When he first spotted the bone, Kenneth Lacovara didn’t think it out of the ordinary. It was the first day of a dig in 2005 in southern Argentina, and he’d already found a number of dinosaur bones. And even when the spur turned out to be attached to a 6-foot leg bone, Lacovara kept his excitement in check.
But what Lacovara didn’t realize was that, by the end of the dig, he and his team would have discovered 130 bones. And these bones would, in fact, come together to create a picture of one of the most astounding creatures that ever walked the Earth.
If you look in the right places, finding a dinosaur bone in Argentina isn’t that difficult; it’s finding lots of them that counts. Indeed, the aim of any good dinosaur hunter is to discover as much of a skeleton as possible. And the more complete the specimen, the more information can be gleaned.
Fortunately, what Lacovara and his team ended up with amounted to more than 70 percent of the creature’s skeletal mass. This was more than enough to determine some truly incredible facts about the beast that the skeleton belonged to.
Lacovara was heading a team from Drexel University’s College of Arts and Sciences. In Patagonia, over four periods between 2005 and 2009, his group painstakingly excavated the monumental find. And eventually, after years of study and research, they had reached a stunning conclusion.
Using modern techniques, the team worked out that the dinosaur wasn’t just big; it was, in fact, an example of the biggest creature ever to have walked the planet. And amazingly, when it died it wasn’t even fully grown.
In honor of its truly gargantuan size, the paleontologists gave the new beast a suitably awe-inspiring name: Dreadnoughtus schrani. Dreadnoughtus means “fears nothing” in Latin, which is apt for a creature that weighed 65 tons – 15 tons more than a Boeing 737.
The completeness of the skeleton allowed the team to draw conclusions about the dinosaur’s size and weight. It also allowed them to estimate its age when it died some 77 million years ago. There is, however, another interesting twist in this creature’s tale.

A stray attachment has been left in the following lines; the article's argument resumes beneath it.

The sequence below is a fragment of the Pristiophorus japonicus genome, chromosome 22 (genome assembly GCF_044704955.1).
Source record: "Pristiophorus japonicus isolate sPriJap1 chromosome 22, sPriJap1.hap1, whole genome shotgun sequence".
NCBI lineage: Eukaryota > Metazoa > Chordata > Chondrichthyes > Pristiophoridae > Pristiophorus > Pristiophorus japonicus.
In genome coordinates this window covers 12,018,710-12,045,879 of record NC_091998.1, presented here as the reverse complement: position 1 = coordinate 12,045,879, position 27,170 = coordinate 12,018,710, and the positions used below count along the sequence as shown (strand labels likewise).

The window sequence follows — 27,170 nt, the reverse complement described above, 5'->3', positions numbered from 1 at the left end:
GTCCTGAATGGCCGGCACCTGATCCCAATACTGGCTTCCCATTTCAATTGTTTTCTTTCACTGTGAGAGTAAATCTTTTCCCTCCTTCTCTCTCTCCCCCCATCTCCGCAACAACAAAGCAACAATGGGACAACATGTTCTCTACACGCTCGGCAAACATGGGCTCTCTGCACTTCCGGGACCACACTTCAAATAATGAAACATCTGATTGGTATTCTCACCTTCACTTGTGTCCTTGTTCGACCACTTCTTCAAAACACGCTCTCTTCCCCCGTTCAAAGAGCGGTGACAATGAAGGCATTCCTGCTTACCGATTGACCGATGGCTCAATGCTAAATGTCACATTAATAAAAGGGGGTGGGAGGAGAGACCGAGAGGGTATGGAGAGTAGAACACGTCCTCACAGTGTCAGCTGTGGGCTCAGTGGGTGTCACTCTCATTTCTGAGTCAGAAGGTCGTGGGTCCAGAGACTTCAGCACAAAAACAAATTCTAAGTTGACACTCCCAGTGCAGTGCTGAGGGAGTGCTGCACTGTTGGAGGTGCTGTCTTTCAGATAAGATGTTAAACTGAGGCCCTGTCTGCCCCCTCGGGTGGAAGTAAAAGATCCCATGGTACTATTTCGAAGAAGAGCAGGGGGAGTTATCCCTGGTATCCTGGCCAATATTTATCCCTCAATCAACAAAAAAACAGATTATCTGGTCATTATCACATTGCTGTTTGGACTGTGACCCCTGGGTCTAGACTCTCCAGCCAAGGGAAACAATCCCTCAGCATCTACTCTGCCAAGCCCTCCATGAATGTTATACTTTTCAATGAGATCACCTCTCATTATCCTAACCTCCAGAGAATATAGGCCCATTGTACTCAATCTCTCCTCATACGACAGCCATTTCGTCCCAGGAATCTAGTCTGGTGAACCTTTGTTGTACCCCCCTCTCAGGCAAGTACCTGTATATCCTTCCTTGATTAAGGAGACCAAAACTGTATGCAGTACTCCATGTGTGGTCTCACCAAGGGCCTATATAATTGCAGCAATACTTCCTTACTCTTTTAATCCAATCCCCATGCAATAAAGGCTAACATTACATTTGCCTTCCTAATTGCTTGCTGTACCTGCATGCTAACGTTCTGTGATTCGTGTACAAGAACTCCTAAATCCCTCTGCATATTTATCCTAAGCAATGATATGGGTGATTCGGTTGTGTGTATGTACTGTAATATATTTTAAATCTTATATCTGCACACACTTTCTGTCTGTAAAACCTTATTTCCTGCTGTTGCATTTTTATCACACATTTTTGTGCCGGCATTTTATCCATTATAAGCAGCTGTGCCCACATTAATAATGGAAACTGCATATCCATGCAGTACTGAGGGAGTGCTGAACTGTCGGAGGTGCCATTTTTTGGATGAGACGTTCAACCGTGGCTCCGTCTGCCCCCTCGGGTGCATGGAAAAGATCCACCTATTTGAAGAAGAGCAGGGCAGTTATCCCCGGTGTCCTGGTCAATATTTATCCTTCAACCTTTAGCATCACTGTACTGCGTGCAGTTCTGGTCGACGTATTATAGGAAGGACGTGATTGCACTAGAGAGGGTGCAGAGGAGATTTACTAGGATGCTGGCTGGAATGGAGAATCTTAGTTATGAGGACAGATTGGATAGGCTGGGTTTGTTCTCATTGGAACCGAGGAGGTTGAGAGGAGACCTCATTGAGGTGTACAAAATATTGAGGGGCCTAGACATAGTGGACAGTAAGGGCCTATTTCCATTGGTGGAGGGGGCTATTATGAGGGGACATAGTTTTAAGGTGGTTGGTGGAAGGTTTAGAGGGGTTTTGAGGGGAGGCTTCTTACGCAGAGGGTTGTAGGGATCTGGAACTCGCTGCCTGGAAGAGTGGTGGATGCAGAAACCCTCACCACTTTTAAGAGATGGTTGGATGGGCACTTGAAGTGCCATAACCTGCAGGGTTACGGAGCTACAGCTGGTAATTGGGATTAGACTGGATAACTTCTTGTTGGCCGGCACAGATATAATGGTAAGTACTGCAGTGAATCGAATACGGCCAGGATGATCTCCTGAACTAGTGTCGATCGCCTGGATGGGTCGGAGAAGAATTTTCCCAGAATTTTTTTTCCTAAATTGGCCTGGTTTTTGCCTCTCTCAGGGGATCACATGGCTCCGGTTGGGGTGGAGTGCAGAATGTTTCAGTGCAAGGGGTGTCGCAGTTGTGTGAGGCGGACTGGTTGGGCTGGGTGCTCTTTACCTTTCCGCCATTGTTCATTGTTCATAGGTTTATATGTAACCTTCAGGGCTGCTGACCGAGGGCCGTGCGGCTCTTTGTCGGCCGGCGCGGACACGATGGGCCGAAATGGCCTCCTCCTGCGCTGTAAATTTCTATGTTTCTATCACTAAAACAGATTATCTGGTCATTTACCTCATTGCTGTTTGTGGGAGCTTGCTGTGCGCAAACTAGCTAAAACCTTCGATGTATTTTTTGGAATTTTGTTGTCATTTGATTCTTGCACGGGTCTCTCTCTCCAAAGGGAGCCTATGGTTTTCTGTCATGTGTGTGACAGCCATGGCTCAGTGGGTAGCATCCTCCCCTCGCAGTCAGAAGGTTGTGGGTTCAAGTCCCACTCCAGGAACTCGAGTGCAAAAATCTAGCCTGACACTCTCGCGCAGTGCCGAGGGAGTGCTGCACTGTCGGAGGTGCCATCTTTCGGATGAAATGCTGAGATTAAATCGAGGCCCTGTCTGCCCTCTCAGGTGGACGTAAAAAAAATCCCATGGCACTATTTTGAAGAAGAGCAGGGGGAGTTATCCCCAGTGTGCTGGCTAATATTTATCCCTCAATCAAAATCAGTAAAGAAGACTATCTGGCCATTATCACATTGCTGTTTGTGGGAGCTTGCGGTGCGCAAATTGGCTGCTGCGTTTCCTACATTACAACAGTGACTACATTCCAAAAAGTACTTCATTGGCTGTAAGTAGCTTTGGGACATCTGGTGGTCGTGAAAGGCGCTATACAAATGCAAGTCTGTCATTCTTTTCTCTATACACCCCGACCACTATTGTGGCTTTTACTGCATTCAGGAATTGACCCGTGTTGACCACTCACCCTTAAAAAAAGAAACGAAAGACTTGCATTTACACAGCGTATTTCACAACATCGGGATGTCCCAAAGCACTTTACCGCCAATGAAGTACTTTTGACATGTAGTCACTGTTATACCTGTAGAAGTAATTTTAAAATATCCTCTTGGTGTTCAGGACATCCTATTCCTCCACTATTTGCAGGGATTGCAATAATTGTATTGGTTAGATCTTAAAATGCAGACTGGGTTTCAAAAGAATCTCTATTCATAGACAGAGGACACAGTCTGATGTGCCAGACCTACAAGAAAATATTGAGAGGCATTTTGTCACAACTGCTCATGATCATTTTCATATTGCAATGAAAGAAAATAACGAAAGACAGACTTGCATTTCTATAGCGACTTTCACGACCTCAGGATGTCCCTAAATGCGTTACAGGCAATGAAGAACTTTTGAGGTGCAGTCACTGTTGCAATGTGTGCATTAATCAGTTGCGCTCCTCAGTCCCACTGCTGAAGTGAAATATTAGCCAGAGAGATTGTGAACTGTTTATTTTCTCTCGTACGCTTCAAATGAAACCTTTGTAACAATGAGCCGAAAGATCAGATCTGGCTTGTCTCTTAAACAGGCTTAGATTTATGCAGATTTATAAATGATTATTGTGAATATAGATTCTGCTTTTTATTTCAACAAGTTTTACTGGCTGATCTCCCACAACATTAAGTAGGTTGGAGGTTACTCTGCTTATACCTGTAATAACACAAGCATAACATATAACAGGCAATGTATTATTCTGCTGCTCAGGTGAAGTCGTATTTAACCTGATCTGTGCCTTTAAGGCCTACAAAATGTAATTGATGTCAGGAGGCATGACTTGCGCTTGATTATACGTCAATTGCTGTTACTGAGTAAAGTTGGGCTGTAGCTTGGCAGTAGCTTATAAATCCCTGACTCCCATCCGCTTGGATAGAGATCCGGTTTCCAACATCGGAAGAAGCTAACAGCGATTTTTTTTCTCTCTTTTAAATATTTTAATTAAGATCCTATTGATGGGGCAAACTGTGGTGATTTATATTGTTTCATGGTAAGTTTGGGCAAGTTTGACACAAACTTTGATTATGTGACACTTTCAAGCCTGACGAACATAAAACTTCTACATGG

Indeed, it’s only because of how many remains were found that scientists could determine how much the Dreadnoughtus weighed. This means, then, that it’s likely there were other, larger examples of the species.
Dreadnoughtus is just one dinosaur in the titanosaur family. And while these monsters may have eventually become enormous, they all started out in eggs no larger than soccer balls. Within two to three decades, however, they would have ballooned in size.
Intriguingly, tests on Dreadnoughtus’ bones didn’t uncover any telltale signs of ageing, which are usually found in animals that have reached their growth limit. This 85-foot-long monster, then, was probably getting bigger when it died.
Dreadnoughtus was, in fact, a herbivore. It used its massive neck to reach food, and scientists believe that it would have had to eat almost constantly to sustain its huge size. But while its enormity and strong tail meant that predators probably left it alone, this giant wasn’t without its problems.
Indeed, if it ever took a tumble, then it could well have spelled the beast’s end. Because of its huge weight, its massive plank-like ribs weren’t strong enough to hold it up. Basically, then, a stricken Dreadnoughtus would crush itself to death once it hit the ground. Luckily, though, it was unlikely that the giant needed to do much moving.
The spectacular length of Dreadnoughtus’ neck, which was made of a number of huge vertebrae – some of which were over a yard thick – meant it could reach a large amount of food wherever it was stood. Don’t, however, mistake this creature for a gentle giant.
The bones discovered in the creature’s tail showed that it was surprisingly strong and muscular. In fact, the tail was essentially a mace – and one that happened to weigh eight times as much as a T. rex.
Dreadnoughtus doesn’t, though, just provide a glimpse into the life of a single species. Rather, it reveals how all giant dinosaurs might have lived – as well as giving us a better idea of the animal kingdom’s upper size limits.
So how did this Dreadnoughtus meet its end? Well, it’s likely that a burst riverbank created silt deposits akin to quicksand, into which the dinosaur was sucked. Moreover, the fact that another, less complete specimen was also found nearby adds weight to this theory.
Scientists studying the Dreadnoughtus’ bones also discovered a number of bite marks. This suggests that, as the gigantic creature was struggling to escape, an opportunistic predator tried to take a bite or two from its massive frame.
It’s difficult to imagine a time when such enormous creatures roamed the Earth, especially when Dreadnoughtus may just be the tip of the iceberg. Indeed, a larger, more complete skeleton could be waiting to be discovered – and perhaps it will shed even more light on what was a bizarre and, to us humans, terrifying era.
Right now Dreadnoughtus is the biggest known creature to have walked the Earth. But is it actually the biggest of the titanosaurs? While we may never find out, this is definitely one of the most interesting discoveries of recent times – and a wonderful window into a time when true giants ruled the planet.